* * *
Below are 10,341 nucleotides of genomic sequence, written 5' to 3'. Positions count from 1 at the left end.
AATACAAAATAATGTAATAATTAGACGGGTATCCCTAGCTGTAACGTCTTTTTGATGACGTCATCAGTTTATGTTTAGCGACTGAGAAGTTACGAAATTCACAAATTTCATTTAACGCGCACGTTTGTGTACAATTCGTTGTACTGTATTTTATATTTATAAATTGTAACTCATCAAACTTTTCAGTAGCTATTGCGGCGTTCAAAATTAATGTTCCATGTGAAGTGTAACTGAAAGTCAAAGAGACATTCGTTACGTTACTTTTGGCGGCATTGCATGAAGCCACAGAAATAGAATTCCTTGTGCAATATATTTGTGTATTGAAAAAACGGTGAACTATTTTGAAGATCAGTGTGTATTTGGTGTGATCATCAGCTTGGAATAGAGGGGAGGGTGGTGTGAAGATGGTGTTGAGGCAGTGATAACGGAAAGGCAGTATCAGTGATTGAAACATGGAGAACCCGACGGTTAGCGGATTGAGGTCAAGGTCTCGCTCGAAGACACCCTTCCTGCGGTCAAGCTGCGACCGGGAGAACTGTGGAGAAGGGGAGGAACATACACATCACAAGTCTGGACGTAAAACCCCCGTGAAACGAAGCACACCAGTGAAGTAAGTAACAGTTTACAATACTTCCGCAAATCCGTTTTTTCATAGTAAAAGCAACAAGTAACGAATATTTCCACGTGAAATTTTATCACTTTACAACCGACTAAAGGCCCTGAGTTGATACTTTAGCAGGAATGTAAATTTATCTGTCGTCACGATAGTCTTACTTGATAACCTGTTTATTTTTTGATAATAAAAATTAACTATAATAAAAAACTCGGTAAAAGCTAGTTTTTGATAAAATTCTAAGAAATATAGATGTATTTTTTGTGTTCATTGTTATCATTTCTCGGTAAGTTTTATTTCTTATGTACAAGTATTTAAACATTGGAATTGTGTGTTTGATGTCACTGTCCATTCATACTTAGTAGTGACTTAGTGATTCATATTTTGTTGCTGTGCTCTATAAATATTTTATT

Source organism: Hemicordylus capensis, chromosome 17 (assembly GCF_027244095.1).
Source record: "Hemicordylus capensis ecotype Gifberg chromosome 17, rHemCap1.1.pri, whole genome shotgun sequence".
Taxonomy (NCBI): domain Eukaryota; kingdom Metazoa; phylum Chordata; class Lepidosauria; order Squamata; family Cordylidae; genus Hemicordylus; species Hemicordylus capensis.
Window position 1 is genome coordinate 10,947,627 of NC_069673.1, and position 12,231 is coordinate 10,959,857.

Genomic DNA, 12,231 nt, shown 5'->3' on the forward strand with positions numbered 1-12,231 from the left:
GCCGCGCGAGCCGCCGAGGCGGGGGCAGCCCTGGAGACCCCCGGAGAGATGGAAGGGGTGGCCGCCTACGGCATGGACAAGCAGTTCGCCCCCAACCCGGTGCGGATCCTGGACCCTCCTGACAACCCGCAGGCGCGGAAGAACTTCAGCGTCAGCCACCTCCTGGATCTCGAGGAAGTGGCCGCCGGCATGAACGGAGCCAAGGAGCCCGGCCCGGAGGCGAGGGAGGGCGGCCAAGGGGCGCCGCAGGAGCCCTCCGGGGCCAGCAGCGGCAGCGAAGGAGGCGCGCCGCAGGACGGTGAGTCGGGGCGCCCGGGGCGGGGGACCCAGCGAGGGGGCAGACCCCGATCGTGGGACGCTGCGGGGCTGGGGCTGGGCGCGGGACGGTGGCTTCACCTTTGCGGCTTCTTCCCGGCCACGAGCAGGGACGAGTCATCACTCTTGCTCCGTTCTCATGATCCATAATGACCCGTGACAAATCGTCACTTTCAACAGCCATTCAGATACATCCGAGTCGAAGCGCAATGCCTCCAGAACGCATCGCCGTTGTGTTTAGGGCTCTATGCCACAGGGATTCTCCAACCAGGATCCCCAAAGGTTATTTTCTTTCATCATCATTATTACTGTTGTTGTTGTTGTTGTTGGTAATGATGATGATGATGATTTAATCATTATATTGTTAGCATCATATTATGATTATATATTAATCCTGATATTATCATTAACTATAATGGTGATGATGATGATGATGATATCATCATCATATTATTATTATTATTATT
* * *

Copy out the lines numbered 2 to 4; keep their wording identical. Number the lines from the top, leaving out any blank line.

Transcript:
AATACAAAATAATGTAATAATTAGACGGGTATCCCTAGCTGTAACGTCTTTTTGATGACGTCATCAGTTTATGTTTAGCGACTGAGAAGTTACGAAATTCACAAATTTCATTTAACGCGCACGTTTGTGTACAATTCGTTGTACTGTATTTTATATTTATAAATTGTAACTCATCAAACTTTTCAGTAGCTATTGCGGCGTTCAAAATTAATGTTCCATGTGAAGTGTAACTGAAAGTCAAAGAGACATTCGTTACGTTACTTTTGGCGGCATTGCATGAAGCCACAGAAATAGAATTCCTTGTGCAATATATTTGTGTATTGAAAAAACGGTGAACTATTTTGAAGATCAGTGTGTATTTGGTGTGATCATCAGCTTGGAATAGAGGGGAGGGTGGTGTGAAGATGGTGTTGAGGCAGTGATAACGGAAAGGCAGTATCAGTGATTGAAACATGGAGAACCCGACGGTTAGCGGATTGAGGTCAAGGTCTCGCTCGAAGACACCCTTCCTGCGGTCAAGCTGCGACCGGGAGAACTGTGGAGAAGGGGAGGAACATACACATCACAAGTCTGGACGTAAAACCCCCGTGAAACGAAGCACACCAGTGAAGTAAGTAACAGTTTACAATACTTCCGCAAATCCGTTTTTTCATAGTAAAAGCAACAAGTAACGAATATTTCCACGTGAAATTTTATCACTTTACAACCGACTAAAGGCCCTGAGTTGATACTTTAGCAGGAATGTAAATTTATCTGTCGTCACGATAGTCTTACTTGATAACCTGTTTATTTTTTGATAATAAAAATTAACTATAATAAAAAACTCGGTAAAAGCTAGTTTTTGATAAAATTCTAAGAAATATAGATGTATTTTTTGTGTTCATTGTTATCATTTCTCGGTAAGTTTTATTTCTTATGTACAAGTATTTAAACATTGGAATTGTGTGTTTGATGTCACTGTCCATTCATACTTAGTAGTGACTTAGTGATTCATATTTTGTTGCTGTGCTCTATAAATATTTTATT

Source organism: Hemicordylus capensis, chromosome 17 (assembly GCF_027244095.1).
Source record: "Hemicordylus capensis ecotype Gifberg chromosome 17, rHemCap1.1.pri, whole genome shotgun sequence".